Macau solicits tourism tax opinion as visitation concerns mount

Macau’s tourism body is studying whether to impose a tourism tax amidst concern the territory may not be able to handle a sharp increase in visitors as connectivity with the mainland improves.

Part of the study will include a month-long survey, which began on May 20th and takes the form of an online questionnaire. The opinions will become a significant consideration in the study, the Macau Government Tourism Office said.

Besides collecting residents’ opinions through the questionnaire, the MGTO has also distributed questionnaires to members of the travel trade and is carrying out a face-to-face survey with visitors upon their departure at various ports in Macau, to collect opinions from a more diverse populace to serve as significant reference for the study.

Macau welcomed 35.8 visitors in 2018 and speaking at G2E Asia on Tuesday, SJM Holdings Chair Daisy Ho said she believed the territory is approaching peak capacity, which is estimated to be about 40 million.

The bridge linking Hong Kong Macau and Zhuhai is expected to greatly boost visitation in coming years, while a rail link extension from Zhuhai Station in Gongbei to Hengqin island is due to open later this year. That link will provide easy access to Macau, with faster and more efficient border crossing procedures.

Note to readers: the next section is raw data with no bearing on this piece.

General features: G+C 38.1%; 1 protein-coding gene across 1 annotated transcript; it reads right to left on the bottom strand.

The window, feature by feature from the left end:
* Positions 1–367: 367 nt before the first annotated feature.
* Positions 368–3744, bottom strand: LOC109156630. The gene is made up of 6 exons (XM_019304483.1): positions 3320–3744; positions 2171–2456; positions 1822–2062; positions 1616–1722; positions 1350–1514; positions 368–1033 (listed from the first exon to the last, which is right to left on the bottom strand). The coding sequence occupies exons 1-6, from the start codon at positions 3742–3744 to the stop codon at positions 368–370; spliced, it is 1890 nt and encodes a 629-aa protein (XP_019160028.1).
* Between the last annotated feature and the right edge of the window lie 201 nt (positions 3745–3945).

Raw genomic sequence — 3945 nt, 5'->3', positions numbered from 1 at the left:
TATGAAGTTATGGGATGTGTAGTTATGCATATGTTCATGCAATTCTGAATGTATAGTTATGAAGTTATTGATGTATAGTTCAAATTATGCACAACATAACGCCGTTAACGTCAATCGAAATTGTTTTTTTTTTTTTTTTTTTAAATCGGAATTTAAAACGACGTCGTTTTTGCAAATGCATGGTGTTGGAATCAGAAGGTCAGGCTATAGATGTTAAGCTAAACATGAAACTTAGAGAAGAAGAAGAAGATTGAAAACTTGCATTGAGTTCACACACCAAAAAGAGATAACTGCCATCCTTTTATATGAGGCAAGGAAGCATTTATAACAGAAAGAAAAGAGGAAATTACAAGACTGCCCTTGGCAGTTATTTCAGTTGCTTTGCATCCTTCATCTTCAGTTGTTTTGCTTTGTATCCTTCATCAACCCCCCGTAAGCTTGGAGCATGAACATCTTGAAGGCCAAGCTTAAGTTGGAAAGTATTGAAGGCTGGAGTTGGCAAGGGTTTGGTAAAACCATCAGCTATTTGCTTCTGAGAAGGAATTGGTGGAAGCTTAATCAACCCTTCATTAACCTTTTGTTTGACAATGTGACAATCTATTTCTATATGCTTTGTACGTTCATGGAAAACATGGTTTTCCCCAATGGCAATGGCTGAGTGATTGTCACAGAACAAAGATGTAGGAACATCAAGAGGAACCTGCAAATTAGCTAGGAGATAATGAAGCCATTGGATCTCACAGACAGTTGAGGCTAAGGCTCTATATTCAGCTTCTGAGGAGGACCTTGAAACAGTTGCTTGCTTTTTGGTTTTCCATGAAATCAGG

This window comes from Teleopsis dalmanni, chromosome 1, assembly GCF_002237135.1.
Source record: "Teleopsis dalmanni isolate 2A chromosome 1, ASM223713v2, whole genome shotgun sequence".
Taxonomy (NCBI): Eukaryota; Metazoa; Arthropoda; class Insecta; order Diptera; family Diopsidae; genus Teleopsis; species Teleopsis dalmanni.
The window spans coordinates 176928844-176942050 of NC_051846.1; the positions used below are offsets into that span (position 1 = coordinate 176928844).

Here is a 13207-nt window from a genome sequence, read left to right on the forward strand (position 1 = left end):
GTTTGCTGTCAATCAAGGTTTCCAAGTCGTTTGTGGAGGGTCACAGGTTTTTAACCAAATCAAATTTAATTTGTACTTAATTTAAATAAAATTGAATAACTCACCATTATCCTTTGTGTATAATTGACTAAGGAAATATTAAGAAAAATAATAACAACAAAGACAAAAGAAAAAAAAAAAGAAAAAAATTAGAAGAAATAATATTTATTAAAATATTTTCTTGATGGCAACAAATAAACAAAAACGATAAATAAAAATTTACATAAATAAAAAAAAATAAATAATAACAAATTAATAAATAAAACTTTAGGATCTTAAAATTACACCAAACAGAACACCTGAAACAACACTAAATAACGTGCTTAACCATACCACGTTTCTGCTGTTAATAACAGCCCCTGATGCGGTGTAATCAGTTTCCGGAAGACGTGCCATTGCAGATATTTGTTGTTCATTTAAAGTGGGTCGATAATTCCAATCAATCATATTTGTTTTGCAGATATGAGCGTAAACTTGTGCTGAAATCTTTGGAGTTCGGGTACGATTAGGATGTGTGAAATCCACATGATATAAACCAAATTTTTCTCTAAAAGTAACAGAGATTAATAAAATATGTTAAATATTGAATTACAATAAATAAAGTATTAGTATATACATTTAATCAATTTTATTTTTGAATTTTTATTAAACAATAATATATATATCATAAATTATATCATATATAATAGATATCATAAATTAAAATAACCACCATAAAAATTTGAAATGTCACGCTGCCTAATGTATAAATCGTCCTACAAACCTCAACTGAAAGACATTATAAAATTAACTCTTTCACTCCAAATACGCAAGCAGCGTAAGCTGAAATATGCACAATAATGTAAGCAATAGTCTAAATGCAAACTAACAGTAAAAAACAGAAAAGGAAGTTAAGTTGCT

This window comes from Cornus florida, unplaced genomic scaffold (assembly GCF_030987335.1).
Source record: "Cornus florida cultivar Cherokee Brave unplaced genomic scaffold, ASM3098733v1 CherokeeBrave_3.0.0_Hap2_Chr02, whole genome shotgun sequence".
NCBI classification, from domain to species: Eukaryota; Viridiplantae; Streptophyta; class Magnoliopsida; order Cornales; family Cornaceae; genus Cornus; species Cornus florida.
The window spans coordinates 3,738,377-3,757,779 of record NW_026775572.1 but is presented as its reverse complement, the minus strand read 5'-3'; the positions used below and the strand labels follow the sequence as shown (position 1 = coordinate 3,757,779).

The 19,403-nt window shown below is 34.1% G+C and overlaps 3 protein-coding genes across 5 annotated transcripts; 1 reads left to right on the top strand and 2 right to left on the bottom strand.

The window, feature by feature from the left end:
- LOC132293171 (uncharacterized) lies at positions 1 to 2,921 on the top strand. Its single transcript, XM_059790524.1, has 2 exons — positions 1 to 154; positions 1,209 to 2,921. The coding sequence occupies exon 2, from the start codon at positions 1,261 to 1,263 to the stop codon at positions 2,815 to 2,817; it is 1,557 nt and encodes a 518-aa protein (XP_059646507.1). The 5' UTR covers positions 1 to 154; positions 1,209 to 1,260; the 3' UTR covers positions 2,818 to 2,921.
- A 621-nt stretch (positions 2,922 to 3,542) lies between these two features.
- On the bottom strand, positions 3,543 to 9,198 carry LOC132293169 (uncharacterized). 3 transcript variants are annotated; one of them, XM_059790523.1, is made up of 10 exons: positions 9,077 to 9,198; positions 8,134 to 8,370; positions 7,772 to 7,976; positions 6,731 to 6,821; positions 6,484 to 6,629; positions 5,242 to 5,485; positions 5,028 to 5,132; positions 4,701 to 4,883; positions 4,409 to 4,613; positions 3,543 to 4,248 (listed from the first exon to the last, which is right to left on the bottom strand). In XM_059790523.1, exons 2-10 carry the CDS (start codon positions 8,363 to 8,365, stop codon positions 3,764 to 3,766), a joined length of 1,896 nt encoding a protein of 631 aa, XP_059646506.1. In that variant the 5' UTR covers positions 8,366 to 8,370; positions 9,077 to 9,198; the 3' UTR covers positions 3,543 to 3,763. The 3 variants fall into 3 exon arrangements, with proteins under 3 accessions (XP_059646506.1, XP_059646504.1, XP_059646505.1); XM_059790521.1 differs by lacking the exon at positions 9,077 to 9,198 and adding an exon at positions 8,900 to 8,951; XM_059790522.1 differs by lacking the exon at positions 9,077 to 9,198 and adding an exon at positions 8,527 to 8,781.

Visitor arrivals jumped almost 24 percent in March, though same day visitors surged by 40 percent, with overnight guests gaining just over 9 percent, indicating the bridge is boosting visitation.

“We have to think of the customer experience,” Anthony Lawrance, managing director of Macau Inc. said on a panel at G2E Asia. “No high end customer checking into the Sheraton wants to be bowled over by a tour group.”

However, whether a tourism tax is the right way to tackle the issue was met with some scepticism.

“I don’t know that we need more barriers,” said Ruth Boston, Sands Resorts senior vice president – marketing and brand management. “We do need to get the right balance,” she said, adding it’s too early to say where the tourism tax idea will go.

Daisy Ho suggests Macau needs to focus on moving up market to meet the challenge, though others say more hotel rooms are the answer and the government should encourage faster development of resorts on neighbouring Hengqin.